Taking Breaks—You're Doing It Wrong

All work and no rest doesn't only make you dull, it also makes you less effective at your job. But your brain doesn't think that checking Facebook counts as downtime. Here's why.

Imagine this: you're a power lifter, one of those big dudes at the Olympics that lifts very big things. You lift the big heavy thing, put it down. Crowd cheers. Do you immediately lift it again? Or do you rest for a few minutes?

You rest—if you want to be able to replenish the energy-boosting organic compounds in your muscles. So why not do the same thing in your workday?

"There is a reason why power lifters take five to six minutes to rest between sets, the energetic system takes that long to replenish properly," says 4-Hour Body author Tim Ferriss. "You have to have an awareness of the fact that just because you're not moving your body doesn't mean that you aren't working."

In other words, that mental work, like the kind you do toiling away at a desk all day, is in fact physical work, since your brain is physically firing neurotransmitters around as you make a thousand small decisions a day. And the brain gets exhausted—which leads to wandering attention and bad decisions.

So the thing to do is to structure breaks within the long hard hustle of the work week, so that you're getting a rhythm of rest and deep work.

Daniel Goleman, the psychologist who popularized the notion of "emotional intelligence," uses the Iditarod, that ridiculously epic dogsledding race, as an example:

The Iditarod dog sled race covers 1,100 miles of Arctic ice and takes more than a week. The standard strategy for mushers had been to run twelve hours at a stretch, then rest for twelve. That all changed because of Susan Butcher, a veterinarian’s assistant keenly aware of the biological limits of her dogs. She trained them to run in four-to-six hour spurts, and then rest for the same length of time, racing at that rhythm both night and day. She and her dogs won the race four times.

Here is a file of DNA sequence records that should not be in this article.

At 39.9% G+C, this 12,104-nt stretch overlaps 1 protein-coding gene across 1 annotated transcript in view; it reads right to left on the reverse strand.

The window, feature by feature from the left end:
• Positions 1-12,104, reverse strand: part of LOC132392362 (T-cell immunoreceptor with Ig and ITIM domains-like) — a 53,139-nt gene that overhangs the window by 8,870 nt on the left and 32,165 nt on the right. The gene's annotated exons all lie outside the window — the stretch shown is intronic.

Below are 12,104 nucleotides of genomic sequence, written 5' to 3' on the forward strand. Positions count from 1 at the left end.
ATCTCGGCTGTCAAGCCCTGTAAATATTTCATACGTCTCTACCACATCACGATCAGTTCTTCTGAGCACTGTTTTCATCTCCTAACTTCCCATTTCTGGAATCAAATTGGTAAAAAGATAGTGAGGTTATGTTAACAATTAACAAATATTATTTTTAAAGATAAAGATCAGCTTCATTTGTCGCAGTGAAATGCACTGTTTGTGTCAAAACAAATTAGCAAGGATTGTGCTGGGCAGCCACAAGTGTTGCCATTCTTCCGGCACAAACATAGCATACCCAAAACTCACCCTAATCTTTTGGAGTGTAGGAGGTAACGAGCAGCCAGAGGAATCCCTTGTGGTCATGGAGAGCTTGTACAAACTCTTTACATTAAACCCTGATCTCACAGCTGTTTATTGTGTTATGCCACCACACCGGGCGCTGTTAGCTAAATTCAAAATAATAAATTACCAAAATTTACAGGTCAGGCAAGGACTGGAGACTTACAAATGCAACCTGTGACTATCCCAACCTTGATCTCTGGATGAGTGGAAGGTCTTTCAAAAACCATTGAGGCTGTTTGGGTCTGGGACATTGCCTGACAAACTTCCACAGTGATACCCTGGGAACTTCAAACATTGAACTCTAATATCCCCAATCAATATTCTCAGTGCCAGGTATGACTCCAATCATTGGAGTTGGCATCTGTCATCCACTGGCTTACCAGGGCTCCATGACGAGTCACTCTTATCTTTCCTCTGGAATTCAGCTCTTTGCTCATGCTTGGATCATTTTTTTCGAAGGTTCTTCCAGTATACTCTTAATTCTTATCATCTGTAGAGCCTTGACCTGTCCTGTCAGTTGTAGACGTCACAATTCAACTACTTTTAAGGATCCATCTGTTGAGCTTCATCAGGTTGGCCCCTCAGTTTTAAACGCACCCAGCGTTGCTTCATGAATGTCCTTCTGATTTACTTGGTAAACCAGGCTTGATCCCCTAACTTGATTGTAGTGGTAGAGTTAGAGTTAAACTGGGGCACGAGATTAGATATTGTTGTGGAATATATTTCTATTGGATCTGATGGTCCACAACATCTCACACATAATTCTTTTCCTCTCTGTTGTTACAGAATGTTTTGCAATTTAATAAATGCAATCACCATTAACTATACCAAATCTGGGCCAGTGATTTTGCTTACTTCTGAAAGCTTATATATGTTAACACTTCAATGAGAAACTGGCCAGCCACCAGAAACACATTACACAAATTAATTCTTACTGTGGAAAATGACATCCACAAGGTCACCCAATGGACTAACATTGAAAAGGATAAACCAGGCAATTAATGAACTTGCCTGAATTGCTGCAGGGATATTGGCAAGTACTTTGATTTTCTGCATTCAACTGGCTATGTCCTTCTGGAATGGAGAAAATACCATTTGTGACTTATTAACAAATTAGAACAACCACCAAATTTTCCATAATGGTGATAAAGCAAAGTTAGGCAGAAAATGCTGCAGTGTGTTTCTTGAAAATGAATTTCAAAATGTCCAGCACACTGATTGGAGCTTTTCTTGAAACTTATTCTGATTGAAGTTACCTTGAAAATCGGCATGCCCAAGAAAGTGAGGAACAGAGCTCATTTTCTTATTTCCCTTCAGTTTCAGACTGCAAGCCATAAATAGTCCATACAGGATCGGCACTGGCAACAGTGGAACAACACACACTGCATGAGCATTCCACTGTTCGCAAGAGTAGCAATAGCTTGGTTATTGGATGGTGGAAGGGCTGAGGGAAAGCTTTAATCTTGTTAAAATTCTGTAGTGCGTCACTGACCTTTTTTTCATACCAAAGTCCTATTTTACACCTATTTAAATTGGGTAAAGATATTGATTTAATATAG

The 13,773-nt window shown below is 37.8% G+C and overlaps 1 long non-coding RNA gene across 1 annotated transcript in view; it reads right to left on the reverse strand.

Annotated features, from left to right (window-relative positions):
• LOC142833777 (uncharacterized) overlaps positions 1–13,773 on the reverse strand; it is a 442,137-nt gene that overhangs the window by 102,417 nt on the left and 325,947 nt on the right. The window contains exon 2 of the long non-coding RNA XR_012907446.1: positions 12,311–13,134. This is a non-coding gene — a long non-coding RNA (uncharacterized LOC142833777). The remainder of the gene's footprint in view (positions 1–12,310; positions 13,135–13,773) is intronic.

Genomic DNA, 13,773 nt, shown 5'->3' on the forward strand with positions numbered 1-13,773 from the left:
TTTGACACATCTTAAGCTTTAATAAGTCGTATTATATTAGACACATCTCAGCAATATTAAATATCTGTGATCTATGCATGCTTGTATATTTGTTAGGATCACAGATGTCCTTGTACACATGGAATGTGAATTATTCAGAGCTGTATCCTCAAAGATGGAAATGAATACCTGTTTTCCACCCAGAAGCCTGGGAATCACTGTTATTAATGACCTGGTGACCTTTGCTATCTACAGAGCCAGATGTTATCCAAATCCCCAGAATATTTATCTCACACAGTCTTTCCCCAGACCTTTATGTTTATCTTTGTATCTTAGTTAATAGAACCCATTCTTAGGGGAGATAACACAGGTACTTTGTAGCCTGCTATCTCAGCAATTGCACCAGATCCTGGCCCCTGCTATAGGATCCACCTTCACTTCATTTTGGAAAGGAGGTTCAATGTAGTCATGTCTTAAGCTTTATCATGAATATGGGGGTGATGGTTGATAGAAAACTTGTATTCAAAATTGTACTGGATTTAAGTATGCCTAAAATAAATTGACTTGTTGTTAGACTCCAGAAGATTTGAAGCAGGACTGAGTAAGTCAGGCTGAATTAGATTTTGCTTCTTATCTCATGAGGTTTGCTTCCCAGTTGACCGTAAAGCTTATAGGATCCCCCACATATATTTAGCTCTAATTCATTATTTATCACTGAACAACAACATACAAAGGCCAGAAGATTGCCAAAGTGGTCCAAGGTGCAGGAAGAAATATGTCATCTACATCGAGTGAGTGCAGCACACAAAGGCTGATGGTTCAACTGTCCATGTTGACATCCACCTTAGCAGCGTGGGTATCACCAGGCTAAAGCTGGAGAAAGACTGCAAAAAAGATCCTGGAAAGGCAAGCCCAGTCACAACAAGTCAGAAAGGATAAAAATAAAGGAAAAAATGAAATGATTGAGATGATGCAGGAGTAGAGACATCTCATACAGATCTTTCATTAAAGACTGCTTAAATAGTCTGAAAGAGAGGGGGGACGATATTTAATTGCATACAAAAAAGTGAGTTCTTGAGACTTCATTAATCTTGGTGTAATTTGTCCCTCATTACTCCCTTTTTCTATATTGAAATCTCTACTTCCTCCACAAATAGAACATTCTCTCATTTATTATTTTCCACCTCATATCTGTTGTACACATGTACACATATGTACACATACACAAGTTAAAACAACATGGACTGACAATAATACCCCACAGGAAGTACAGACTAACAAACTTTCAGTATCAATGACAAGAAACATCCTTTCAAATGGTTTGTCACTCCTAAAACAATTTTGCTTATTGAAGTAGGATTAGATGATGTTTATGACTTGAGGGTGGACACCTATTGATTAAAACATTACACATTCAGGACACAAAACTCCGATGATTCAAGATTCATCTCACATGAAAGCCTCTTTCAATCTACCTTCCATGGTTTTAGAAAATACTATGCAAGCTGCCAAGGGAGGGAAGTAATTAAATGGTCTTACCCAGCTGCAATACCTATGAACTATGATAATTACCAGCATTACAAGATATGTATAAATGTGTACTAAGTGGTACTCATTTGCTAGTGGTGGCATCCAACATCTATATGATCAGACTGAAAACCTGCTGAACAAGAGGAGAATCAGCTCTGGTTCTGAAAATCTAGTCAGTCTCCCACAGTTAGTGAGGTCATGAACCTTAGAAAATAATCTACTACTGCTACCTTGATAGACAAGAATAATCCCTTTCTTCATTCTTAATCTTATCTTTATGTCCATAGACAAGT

Even badass Alaskan huskies work best in bursts. This has been found in other studies of top performers: Anders Ericcson at the University of Florida has found that master violinists, chess players, and athletes practice deliberately for about four hours a day and then rest—and that is enough to become world class. And to not rest leads to worse performance.

"Top performance requires full focus, and sustaining focused attention consumes energy—more technically, your brain exhausts its fuel, glucose," Goleman says. "Without rest, our brains grow more depleted. The signs of a brain running on empty include, for instance, distractedness, irritability, fatigue, and finding yourself checking Facebook when you should be doing your work."

So how do we prevent Facebook checking, midday wandering?

Give your brain the fuel it needs to function at its highest level with the right food, the right rest, and the right direction of attention.

So if you're going to add a break to your day, it needs to be an actual lack of stimulation. Staring at your inbox isn't rest, neither is BuzzFeed. What we need to do is learn how to actually relax—so neurons can get nourished, allowing us to spend our attention on getting the best work done. Which probably doesn't involve checking Facebook.

[Weights: V. J. Matthew via Shutterstock]

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9 Comments

  • Not a bad article. I appreciate your sourcing but I think you could have included a little more of those resources in the article itself, especially near the end. What IS a lack of stimulation? Naps?

  • Annette Dombrowski

    I found this article informative in that rest must be "unstimulated". Often we turn off the tv, shut off phones and just sit with the dogs on the swing outside.
    I agree that Facebook is not a way to mentally decompress.

  • Allen Valse

    Power lifting and olympic lifting are two completely different sports... You're pretty much doing the same thing as calling a figure skater a hockey player....

  • Stewart Lacey

    Am I supposed to concentrate 4 hours and relax 4 hours, the article wasnt clear. Or maybe it was and I was just distracted

  • Annette Dombrowski

    I would say it depends on the level of work. This article defiantly did not give clear examples of how long to relax.
    there is more to research for sure.